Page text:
Where once he thundered defiantly at the West, Zimbabwe's President Robert Mugabe on Thursday changed his tone, pleading for international help to restart his country's moribund economy and clearly hoping that the power sharing government he established with the opposition will soften Western hearts. "Please come to our aid," said Mugabe, announcing the unity government's Short Term Emergency Recovery Plan (STERP). "To the European Union and the United States, I appeal for the removal of your sanctions which are inhuman, cruel and unwarranted," Mugabe said. "SADC [the Southern African Development Community] and the African Union have, in support of our inclusive government's economic stabilization and recovery efforts, already strongly called for the removal of these sanctions. We thus repeat our loud call for their immediate removal."
STERP is the first major initiative of the unity government inaugurated last month, in which Mugabe's Zanu-PF party shares power with the erstwhile opposition Movement for Democratic Change (MDC). The economic plan was jointly presented by the President and by Finance Minister Tendai Biti, of the MDC, who said its goal was to raise production in Zimbabwe's factories, most of which are standing idle, to 60% of capacity. (See pictures of political tension in Zimbabwe)
Zimbabweans have been encouraged by Mugabe's new, more conciliatory tone, and by his appearance at the hospital bedside of MDC leader and prime minister Morgan Tsvangirai after the road accident that killed Tsvangirai's wife, Susan. Still, many remain wary of a President who has repeatedly unleashed waves of violence and repression in order to stay in power. And that skepticism will be shared by many in the international community.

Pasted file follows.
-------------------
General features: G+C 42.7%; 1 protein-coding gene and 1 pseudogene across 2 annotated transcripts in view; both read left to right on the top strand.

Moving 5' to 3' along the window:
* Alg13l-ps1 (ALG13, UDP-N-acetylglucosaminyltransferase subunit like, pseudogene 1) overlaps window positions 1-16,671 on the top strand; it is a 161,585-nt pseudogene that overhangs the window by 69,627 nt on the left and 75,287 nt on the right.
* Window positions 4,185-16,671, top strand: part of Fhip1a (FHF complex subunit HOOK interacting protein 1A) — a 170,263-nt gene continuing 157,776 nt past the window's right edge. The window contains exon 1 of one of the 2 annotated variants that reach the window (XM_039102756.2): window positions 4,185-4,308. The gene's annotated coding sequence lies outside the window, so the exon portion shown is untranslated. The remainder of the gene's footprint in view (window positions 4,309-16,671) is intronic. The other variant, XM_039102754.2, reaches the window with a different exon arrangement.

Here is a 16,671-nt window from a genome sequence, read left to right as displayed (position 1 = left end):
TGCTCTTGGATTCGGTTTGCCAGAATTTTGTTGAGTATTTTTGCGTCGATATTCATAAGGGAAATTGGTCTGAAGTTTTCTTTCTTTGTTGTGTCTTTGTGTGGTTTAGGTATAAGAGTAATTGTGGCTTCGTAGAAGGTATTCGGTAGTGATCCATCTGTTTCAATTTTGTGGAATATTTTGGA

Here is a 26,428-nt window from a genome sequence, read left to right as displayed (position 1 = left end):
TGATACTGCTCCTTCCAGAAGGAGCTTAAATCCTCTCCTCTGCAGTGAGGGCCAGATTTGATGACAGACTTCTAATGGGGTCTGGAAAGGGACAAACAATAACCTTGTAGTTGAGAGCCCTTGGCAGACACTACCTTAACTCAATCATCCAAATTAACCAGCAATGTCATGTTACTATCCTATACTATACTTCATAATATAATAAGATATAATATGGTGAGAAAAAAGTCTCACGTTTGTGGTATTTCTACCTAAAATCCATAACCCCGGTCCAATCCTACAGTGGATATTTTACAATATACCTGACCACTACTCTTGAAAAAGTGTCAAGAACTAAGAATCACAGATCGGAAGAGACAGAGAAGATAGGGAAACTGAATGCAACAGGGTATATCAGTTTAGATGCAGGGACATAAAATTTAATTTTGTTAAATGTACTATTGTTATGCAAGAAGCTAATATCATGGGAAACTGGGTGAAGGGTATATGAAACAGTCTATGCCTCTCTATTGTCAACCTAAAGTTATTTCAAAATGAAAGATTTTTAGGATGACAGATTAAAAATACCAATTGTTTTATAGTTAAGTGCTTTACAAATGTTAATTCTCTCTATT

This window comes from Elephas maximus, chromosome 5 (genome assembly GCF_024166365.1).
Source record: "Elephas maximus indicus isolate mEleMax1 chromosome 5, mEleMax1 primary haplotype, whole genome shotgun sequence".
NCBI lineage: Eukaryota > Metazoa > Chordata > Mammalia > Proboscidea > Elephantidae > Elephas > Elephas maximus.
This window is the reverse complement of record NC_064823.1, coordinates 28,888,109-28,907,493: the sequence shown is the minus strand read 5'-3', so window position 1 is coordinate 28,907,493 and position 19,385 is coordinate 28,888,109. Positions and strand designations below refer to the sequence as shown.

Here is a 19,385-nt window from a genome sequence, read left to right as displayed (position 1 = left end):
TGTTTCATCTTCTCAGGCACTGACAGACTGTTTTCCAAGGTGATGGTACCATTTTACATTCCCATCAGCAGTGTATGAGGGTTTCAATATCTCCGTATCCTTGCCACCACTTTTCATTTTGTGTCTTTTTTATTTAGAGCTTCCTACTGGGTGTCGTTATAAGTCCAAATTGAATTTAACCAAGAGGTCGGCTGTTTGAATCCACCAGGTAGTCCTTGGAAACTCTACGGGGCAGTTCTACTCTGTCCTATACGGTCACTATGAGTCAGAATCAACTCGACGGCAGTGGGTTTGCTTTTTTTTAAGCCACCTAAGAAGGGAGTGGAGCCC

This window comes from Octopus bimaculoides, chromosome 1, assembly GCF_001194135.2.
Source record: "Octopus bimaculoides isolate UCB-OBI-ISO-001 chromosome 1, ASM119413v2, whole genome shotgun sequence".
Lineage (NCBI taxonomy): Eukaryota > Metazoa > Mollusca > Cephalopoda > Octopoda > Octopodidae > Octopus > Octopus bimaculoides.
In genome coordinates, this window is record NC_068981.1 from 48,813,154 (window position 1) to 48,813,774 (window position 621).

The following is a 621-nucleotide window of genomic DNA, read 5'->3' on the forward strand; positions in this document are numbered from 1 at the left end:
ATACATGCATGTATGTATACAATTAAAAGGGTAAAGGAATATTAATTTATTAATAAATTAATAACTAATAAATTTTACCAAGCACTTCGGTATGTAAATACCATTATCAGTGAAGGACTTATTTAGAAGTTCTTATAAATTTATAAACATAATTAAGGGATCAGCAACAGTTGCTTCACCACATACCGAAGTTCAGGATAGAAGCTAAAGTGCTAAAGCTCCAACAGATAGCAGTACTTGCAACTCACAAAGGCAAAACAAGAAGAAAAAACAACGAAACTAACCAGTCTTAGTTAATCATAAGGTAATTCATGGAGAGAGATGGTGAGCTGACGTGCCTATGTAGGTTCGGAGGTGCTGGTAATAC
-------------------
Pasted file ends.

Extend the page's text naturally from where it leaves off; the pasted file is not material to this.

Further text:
Convincing the outside world to come to Zimbabwe's aid while its government included Mugabe would take more than conciliatory words, said Leonard Makombe, a political commentator and University of Zimbabwe lecturer. "The West would want to see significant changes, especially on issues of human rights abuses," he said. "The West does not have much money to splash around because of the economic crunch. Plus, they think Mugabe was responsible for the current state of the economy. They still want to wait and see." Still, he noted, the speech marked "a capitulation" by Mugabe. "He is like patient who shut the door on his doctor and who has suddenly realized that the doctor is the only one who can assist, said Makombe. "Mugabe has realized that the Third World countries that he was depending on have their own problems."
Makombe's sentiments were echoed by Eric Bloch, an accountant and prominent newspaper commentator based in Bulawayo. "Mugabe is trying to reconcile with the international community," Bloch said, "but the international community wants to see significant change." The world remained "very skeptical, because of the prolonged detention of people without going to trial ... and a fresh wave of farm evictions in the last few weeks."
Earlier on Thursday, a visiting Danish minister had said Zimbabwe must restore the rule of law and stop the farm invasions if aid was to be forthcoming. After meeting Biti and lands minister Herbert Murerwa, Denmark's Minister of Cooperation Development, Ulla Tornaes, said the world was trying to find ways to support Zimbabwe, but "the evictions of farmers from their land and the invasion of land without compensation is unacceptable. The rule of law must be restored."